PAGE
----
Commercial Building Owners Target Common Foe in COVID-19 Safety: Public Restrooms

Commercial Building Owners Target Common Foe in COVID-19 Safety: Public Restrooms

When the COVID-19 pandemic struck in March 2020, most office buildings, education facilities, restaurants, bars, and other commercial properties emptied, leaving operators with the task of figuring out how to make their buildings pandemic-safe in time for their eventual reopening. In most of these buildings, a common focus of retrofit efforts was the bathroom. For instance:

  • Many bathrooms were scaled down to accommodate just one person instead of multiple.
  • Urinals were removed and often replaced with single-toilet stalls.
  • Handled faucets and toilets were replaced with higher-value touchless versions to reduce the number of surfaces restroom users touch, and thus limit the potential spread of disease

In 2020, demand for plumbing products in commercial renovations helped mitigate the severe losses seen in new construction. In 2021, as more people go back to work and the pandemic continues to affect daily life, more commercial buildings will undergo such renovations.

The Public Restroom of the Future Will Be Smart

In the wake of the pandemic, use of smart technologies in public restrooms is expected to grow, not only to improve the operational efficiencies of commercial buildings – including their plumbing systems – but also to ensure these notoriously icky spaces remain as hygienic and sanitary as possible in order to prevent the spread of disease.

Even before the pandemic struck, investment in smart technology was increasing in the commercial building sector. For example:

  • In January 2020, TOTO, in partnership with Georgia-Pacific’s GP PRO, unveiled the “Public Restroom of the Future” at the Hartsfield-Jackson Atlanta International Airport in the US.
  • The Smart, Fully-Connected Restroom System features TOTO's EcoPower flush valves and faucets, as well as IoT technology developed by GP PRO that monitors product usage, jams, outages, and leaks, and alerts custodial staff to housekeeping and maintenance issues in real time.

Going forward, use of smart technology in plumbing products will continue to rise from a small base, boosting market value. However, as the high cost of these products is prohibitive for the vast majority of global end users, penetration is expected to remain limited.

Nonresidential Plumbing Products Demand to Rise 2.8% Annually Through 2024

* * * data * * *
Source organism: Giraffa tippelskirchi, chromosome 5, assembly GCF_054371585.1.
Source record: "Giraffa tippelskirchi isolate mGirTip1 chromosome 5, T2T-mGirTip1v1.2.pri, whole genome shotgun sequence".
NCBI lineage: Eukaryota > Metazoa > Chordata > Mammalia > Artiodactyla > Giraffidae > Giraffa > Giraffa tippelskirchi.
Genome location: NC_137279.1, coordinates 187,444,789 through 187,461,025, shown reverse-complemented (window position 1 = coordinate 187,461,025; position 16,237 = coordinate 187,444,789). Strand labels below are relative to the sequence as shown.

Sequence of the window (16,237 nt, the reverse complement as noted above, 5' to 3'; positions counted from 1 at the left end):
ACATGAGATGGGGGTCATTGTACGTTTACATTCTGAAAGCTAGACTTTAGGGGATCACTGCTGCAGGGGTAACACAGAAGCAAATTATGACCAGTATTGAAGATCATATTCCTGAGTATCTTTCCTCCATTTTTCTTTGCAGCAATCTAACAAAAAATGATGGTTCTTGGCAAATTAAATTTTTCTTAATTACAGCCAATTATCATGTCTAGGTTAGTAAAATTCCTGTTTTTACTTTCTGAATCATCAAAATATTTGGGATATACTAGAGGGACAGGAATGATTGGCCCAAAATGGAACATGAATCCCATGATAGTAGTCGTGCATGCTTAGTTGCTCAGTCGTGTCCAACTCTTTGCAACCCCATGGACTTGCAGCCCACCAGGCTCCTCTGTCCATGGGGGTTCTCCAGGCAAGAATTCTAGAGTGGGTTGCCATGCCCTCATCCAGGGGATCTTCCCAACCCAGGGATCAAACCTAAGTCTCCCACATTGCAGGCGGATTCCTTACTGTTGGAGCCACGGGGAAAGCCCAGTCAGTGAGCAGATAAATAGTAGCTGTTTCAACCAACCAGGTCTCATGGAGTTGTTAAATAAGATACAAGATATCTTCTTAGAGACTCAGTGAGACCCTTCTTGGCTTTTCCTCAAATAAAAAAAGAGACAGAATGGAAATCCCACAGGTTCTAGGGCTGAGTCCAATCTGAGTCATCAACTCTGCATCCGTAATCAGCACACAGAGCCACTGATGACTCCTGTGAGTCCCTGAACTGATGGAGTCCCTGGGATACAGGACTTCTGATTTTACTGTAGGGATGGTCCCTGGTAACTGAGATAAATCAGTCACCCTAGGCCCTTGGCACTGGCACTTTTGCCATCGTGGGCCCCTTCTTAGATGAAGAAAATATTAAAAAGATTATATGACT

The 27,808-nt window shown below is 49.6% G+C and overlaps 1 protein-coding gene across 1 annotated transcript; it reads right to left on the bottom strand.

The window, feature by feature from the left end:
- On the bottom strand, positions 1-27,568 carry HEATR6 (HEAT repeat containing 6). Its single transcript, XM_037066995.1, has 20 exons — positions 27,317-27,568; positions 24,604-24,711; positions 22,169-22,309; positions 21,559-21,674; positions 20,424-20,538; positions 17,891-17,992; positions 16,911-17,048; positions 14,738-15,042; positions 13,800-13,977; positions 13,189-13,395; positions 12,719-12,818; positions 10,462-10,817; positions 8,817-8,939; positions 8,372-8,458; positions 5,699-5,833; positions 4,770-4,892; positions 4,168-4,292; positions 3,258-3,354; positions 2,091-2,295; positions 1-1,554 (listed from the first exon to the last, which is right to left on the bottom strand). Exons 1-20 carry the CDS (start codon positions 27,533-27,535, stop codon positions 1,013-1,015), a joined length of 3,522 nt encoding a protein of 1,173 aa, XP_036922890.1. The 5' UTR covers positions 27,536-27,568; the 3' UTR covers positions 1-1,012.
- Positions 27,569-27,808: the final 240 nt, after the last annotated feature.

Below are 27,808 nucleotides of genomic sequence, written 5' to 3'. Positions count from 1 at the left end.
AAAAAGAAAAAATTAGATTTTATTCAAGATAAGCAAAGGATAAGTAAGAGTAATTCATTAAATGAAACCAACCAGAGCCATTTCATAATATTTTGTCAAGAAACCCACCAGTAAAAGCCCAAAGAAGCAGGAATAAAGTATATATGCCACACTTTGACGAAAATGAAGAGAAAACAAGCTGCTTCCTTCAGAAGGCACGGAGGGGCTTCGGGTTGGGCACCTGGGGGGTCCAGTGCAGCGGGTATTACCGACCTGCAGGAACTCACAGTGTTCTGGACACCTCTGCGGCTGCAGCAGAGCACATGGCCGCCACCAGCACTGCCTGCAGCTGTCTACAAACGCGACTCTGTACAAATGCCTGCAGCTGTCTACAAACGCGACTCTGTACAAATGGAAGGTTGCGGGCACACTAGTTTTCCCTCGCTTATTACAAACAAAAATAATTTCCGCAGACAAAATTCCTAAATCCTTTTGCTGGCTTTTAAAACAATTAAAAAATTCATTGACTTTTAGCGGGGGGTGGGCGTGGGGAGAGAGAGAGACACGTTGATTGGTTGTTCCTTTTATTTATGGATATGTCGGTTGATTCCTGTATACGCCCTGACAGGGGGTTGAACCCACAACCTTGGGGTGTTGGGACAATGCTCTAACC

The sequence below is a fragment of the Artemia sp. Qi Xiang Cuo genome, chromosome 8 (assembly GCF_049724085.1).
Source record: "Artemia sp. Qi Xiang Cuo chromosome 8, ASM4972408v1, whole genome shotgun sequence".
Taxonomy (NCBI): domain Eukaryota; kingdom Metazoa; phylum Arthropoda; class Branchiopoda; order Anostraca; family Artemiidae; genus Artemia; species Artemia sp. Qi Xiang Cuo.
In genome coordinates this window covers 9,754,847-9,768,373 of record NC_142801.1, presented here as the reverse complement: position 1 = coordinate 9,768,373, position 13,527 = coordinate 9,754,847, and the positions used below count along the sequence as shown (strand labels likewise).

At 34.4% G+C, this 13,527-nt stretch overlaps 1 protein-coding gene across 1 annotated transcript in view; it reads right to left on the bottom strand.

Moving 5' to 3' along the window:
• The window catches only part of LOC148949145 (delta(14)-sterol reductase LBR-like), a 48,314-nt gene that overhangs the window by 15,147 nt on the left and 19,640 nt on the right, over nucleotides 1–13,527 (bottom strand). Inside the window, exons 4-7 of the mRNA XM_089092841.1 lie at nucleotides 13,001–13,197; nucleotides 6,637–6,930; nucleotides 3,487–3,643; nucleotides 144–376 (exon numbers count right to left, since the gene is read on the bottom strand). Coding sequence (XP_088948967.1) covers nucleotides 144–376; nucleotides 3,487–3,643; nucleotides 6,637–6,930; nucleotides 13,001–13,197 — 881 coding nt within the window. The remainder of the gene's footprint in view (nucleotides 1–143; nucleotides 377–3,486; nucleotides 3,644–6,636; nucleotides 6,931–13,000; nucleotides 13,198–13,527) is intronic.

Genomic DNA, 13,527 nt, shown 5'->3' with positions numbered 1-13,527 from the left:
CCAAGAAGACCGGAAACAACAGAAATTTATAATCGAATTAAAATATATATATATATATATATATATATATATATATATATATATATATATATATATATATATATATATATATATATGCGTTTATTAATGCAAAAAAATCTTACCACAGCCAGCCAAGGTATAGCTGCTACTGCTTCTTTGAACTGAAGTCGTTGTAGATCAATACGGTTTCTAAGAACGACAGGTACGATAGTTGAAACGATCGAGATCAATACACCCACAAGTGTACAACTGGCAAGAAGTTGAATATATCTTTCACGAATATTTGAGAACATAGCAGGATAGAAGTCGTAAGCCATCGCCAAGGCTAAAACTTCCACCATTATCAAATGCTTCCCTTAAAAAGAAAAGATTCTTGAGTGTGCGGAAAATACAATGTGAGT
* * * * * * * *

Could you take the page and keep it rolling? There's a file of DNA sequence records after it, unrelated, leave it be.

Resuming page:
Global nonresidential demand for plumbing products is forecast to reach $21 billion in 2024, according to a new Freedonia Group analysis. Despite weakened global nonresidential building construction activity and a subsequent decline in demand in 2020 due to the COVID-19 pandemic, the market is expected to rebound in 2021 as case numbers fall, economies reopen, and building activity nearly returns to pre-pandemic levels. Through 2024, gains will be supported by:

  • growth in nonresidential building construction spending, particularly in the Asia/Pacific region, by far the world’s largest market
  • rising nonresidential remodeling as commercial and institutional spaces retrofit for COVID-19 safety with touchless fixtures, faucets, and other products
  • expanding access to water delivery and sanitation networks in developing markets
  • government mandates or incentives for the adoption of water-efficient fixtures, which typically cost more than other types, in many countries

Regional Market Trends in Nonresidential Plumbing Products

Through 2024, the Asia/Pacific region will continue to account for the largest share of nonresidential plumbing products demand, supported by:

  • sustained growth in nonresidential construction in China, the world’s largest plumbing product market
  • rising incomes and expanding government efforts to improve access to formal housing and sanitation facilities in India

Meanwhile, in mature markets, new construction and improvement trends will affect the market:

  • In North America, the protracted recovery anticipated in new nonresidential building construction will hinder growth.
  • In Western Europe, growth in nonresidential building construction activity will drive a rebound in plumbing product sales.

Want to Learn More?

Global Nonresidential Plumbing Products, a spin-off of Global Plumbing Products, is now available from The Freedonia Group.

About the Author:

Peter Kusnic is a Content Writer with The Freedonia Group, where he researches and writes studies focused on an array of industries.